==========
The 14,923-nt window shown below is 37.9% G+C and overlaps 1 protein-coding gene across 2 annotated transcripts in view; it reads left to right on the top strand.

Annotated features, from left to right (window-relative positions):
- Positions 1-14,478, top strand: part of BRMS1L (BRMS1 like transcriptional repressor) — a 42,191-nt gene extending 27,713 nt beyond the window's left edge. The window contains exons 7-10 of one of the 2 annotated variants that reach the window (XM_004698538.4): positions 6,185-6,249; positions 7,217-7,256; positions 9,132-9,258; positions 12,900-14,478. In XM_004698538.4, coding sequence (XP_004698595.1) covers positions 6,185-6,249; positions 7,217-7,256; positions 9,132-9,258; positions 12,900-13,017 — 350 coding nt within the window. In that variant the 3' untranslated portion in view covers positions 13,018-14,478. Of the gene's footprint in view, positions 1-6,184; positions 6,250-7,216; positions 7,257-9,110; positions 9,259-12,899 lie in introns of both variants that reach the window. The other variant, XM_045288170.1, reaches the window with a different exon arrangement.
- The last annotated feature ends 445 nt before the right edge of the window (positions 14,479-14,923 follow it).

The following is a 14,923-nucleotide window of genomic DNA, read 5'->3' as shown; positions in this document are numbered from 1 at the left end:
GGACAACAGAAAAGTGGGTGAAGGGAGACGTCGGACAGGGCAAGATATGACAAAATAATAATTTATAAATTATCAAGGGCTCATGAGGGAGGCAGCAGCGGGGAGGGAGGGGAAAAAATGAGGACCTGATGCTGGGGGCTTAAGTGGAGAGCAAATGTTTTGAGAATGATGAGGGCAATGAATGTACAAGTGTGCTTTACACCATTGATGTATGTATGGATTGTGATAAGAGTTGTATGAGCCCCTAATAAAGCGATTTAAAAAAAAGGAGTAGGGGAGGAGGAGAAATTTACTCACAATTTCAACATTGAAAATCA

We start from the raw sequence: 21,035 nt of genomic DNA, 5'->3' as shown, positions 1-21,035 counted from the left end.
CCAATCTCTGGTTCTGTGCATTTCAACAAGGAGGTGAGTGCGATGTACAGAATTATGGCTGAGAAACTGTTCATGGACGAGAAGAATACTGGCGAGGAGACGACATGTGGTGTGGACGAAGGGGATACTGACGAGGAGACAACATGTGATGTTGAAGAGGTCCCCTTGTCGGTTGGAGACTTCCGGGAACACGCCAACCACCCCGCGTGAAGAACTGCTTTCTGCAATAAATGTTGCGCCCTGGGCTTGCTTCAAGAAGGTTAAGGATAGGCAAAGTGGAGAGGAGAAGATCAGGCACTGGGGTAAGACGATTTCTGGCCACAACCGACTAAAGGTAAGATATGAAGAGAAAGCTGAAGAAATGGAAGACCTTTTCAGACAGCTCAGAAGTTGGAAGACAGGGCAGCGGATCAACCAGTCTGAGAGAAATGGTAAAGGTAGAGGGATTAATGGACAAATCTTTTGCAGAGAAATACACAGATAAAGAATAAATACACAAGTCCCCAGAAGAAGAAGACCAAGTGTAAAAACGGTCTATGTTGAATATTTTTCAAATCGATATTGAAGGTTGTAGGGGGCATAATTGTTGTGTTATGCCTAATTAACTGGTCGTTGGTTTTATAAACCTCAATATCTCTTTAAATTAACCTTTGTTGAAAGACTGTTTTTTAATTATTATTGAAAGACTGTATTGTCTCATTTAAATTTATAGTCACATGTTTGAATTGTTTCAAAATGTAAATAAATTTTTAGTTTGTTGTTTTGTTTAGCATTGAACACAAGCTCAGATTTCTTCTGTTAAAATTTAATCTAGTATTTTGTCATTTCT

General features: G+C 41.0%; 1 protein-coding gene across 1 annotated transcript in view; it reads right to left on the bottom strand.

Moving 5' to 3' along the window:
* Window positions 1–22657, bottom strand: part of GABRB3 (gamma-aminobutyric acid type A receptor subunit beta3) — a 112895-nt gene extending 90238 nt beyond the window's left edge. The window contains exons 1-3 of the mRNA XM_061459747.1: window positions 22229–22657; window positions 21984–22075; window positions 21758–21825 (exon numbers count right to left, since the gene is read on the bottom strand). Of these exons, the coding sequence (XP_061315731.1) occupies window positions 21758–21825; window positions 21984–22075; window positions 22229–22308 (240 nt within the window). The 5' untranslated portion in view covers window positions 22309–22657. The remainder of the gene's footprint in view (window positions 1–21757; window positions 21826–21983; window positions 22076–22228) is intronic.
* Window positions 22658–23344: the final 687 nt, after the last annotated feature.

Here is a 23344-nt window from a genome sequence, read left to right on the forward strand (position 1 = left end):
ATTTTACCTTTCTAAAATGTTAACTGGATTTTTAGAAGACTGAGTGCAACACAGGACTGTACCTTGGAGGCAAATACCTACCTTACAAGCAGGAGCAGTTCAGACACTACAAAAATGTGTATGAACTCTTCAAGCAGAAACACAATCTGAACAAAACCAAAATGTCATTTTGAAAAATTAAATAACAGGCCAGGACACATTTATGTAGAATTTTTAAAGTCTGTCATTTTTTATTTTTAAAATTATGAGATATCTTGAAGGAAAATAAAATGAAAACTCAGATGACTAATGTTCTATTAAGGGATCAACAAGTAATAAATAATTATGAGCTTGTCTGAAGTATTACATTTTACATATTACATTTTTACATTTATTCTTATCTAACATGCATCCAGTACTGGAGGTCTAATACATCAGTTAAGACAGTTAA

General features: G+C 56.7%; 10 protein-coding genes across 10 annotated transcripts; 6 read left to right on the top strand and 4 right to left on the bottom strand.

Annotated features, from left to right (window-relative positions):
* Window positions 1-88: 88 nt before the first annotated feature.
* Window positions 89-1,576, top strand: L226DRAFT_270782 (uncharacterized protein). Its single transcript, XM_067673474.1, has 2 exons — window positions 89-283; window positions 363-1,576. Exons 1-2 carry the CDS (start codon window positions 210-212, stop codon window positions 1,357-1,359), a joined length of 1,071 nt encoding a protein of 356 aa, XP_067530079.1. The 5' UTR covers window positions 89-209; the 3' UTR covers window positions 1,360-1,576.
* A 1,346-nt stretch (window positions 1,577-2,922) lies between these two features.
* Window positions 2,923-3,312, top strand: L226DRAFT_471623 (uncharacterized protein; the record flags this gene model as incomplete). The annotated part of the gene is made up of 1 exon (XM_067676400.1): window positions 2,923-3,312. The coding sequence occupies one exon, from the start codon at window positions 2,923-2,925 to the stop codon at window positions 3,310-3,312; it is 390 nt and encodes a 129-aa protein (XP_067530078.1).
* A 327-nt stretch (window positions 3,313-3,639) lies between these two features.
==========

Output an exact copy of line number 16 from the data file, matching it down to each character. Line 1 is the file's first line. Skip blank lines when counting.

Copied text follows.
Annotated features, from left to right (window-relative positions):